Wednesday, October 19, 2005

Peak Oil

The debate over whether or not we're running out of oil is the kind that makes one's head spin. The problem is that there are smart people on both sides of this issue.

Last August, journalist Peter Maass wrote in the Times Magazine that essentially, the Saudis are the ballgame when it comes to oil. Saudi Arabia has by far the biggest known reserves in the world with about 25% of known oil. He says that the Saudis themselves think they can move from their current production of 10 million barrels a day up to about 12.5 million barrels/day. The US has them slotted up to 20 million barrels. Privately, the Saudis say "Uh-uh." Moreover, Maass writes that we'll run into supply problems, well before we start to run out of oil, because the geology of oil wells means you can only pump out so much, so fast. Moreover, he says that those Saudi production estimates to which Michael Lynch referred during the show may be overly optimistic because Saudi officials don't want to see alternative energy sources developed, which would kill the goose that laid the golden egg.

On the other hand, Daniel Yergin, author of the Pulitzer Prize winning history of oil, The Prize, says that his firm's analysis indicates an additional 60 million barrels of oil/day coming online in the future. He says that the tar sands in Canada will be a major source of petroleum, as will the Caspian Sea, Azerbaijan, Russia, West Africa (offshore), Brazil (offshore) and Libya. It will be more costly and difficult to get the oil out, but the issue isn't a lack of oil under the ground. He notes that, in the 1920s, the US geological service estimated that the supply of oil would run out in just over nine years, and that this current discussion of peak oil is about the fifth time in the last century that we've worried the gas would run out. He says that additional capacity along with greater efficiency in the use of oil will preclude the sort of "long emergency" James Kunstler predicts.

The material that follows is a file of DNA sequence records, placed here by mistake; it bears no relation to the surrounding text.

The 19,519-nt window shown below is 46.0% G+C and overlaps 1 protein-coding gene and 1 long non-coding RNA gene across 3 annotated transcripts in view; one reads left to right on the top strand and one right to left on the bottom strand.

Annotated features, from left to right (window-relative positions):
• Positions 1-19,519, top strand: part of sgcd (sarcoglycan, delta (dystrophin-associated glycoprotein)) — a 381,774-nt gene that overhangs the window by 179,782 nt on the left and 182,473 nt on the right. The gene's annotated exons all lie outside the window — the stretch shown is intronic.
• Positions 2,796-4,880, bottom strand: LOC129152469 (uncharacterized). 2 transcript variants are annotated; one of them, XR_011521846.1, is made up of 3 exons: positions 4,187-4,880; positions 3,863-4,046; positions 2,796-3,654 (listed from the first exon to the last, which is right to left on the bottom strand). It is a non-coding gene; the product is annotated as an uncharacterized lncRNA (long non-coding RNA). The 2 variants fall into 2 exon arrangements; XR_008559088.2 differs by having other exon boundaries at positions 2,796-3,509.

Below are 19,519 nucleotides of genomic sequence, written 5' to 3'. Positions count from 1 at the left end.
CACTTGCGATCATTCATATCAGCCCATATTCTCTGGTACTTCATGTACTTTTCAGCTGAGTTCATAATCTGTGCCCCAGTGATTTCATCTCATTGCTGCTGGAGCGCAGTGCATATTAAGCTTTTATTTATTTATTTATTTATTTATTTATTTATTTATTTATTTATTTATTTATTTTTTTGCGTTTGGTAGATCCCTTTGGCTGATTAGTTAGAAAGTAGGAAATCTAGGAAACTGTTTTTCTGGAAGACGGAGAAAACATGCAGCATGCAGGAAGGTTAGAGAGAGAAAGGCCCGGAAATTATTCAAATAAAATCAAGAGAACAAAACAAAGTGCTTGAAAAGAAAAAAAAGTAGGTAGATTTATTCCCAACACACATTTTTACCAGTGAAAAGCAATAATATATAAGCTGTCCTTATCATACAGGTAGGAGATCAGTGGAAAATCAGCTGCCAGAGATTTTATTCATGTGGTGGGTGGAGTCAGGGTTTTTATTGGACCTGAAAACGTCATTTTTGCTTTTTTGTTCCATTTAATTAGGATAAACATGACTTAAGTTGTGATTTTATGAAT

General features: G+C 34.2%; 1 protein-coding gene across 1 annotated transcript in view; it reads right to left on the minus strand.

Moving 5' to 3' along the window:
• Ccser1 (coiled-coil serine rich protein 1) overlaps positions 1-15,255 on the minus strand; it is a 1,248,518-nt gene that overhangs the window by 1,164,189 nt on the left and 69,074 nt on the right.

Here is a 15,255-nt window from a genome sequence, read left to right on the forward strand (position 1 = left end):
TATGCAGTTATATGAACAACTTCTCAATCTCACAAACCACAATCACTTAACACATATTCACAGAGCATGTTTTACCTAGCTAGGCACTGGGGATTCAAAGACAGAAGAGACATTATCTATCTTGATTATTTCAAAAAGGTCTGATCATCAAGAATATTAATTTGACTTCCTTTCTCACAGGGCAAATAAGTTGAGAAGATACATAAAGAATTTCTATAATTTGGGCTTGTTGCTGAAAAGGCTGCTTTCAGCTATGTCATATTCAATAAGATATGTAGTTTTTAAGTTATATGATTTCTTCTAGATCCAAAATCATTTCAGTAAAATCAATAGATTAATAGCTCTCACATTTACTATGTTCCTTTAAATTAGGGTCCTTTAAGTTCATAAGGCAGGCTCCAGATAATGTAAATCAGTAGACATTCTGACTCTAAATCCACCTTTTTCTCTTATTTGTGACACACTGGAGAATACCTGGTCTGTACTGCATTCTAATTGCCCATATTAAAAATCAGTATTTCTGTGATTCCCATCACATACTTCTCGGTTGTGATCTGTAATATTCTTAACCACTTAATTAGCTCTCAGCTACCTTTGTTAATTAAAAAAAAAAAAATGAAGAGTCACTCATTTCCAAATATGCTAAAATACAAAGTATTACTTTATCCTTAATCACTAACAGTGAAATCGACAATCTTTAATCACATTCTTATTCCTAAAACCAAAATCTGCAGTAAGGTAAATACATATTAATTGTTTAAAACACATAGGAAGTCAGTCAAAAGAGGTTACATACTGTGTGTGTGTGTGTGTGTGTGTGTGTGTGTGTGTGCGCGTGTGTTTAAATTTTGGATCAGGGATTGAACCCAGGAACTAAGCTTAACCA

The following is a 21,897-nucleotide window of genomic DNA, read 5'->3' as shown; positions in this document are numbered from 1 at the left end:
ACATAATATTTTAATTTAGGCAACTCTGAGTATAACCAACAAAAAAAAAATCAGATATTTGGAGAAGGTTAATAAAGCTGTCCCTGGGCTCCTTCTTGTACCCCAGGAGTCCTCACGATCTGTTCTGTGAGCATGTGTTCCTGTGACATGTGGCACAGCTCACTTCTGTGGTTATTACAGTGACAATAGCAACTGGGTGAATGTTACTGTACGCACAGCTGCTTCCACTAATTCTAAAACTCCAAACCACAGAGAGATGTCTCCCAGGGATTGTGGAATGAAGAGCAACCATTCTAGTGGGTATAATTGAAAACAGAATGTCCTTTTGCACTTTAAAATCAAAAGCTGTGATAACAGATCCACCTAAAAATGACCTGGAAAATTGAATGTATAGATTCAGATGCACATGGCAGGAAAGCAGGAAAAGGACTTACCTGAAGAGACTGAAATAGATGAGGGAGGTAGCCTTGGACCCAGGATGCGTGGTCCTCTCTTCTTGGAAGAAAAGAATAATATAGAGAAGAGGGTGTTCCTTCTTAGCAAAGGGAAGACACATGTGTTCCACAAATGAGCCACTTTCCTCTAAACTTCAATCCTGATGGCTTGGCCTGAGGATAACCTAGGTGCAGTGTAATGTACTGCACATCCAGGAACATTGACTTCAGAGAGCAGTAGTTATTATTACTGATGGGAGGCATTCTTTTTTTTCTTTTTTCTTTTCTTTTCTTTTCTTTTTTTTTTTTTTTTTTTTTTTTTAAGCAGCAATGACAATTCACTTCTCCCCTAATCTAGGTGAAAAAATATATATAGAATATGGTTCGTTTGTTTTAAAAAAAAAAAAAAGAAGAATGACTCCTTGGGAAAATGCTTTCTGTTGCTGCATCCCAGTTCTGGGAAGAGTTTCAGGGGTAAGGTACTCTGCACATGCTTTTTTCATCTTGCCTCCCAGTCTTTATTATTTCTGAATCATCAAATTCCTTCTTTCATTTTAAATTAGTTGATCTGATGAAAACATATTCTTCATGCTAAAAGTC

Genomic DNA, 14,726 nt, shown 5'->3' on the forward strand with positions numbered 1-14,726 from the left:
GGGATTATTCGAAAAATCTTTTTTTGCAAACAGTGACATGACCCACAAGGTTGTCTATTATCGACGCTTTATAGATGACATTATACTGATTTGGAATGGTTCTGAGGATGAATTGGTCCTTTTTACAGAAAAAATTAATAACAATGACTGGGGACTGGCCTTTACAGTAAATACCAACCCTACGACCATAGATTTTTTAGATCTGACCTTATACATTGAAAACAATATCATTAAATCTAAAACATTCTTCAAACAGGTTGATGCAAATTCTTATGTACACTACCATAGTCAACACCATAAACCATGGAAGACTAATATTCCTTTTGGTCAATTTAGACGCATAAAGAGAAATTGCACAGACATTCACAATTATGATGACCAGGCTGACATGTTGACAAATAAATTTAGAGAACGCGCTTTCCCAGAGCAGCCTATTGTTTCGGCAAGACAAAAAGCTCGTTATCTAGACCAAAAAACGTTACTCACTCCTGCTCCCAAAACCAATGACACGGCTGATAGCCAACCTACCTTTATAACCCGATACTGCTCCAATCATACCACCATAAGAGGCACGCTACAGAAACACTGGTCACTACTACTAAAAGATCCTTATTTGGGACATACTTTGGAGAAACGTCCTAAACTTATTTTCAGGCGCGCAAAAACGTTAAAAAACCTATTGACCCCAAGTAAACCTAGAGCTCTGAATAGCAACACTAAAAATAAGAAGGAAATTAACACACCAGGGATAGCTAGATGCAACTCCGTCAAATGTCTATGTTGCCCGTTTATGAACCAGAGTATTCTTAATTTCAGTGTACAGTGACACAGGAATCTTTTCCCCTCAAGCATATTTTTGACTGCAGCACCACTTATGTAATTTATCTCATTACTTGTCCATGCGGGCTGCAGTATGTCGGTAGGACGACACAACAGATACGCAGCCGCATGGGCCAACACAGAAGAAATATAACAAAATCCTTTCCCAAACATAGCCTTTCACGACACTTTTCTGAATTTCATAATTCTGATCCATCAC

So... who to believe?

After listening to author James Kunstler and energy analyst Michael Lynch duke it out on PRI's Open Source, I found myself unpersuaded by either side. Host Chris Lydon was right on in sussing out Kunstler's agenda: he hates the 'burbs. Kunstler's argument was based on external events he thinks indicate that oil is running out: price spikes, wars in the Middle East, etc... I think Yergin would say that Kunstler is responding to the geopolitics of oil, rather than the geology.

I got no comfort from Lynch, though. Chris summed up the most common sense argument for peak oil: they're not making any more of it, and we've got over 2 billion people in India and China singing "zoom, zoom, zoom." Lynch's response, "China has been coming online for 20 years now and production keeps going up," was absurd. We haven't scratched the surface with India and China. It seems ridiculous to think that there won't be enormous repercussions. Lynch's perspective basically adds up to "Well, things have always worked out before..."

This debate reminds me of the show Chris did on the housing market. Some people think it's a bubble. Some don't. What I wrote then about housing applies, I think, to oil: it doesn't have to be a bubble (or a peak), before it's really bad news. Yergin's analysis seems fairly solid. We probably will get oil from the tar sands and develop hybrids, yadda, yadda. But it's going to cost more and more to get that oil out of the ground. And anybody checked out the cost of a Prius lately? Increased demand for a limited natural resource will have a huge impact on geopolitics and, more practically, how we live on a day-to-day basis.

Personally, if it means no more aircraft carrier sized SUVs on my ass when I'm trying to bike someplace, I'm okay with it.


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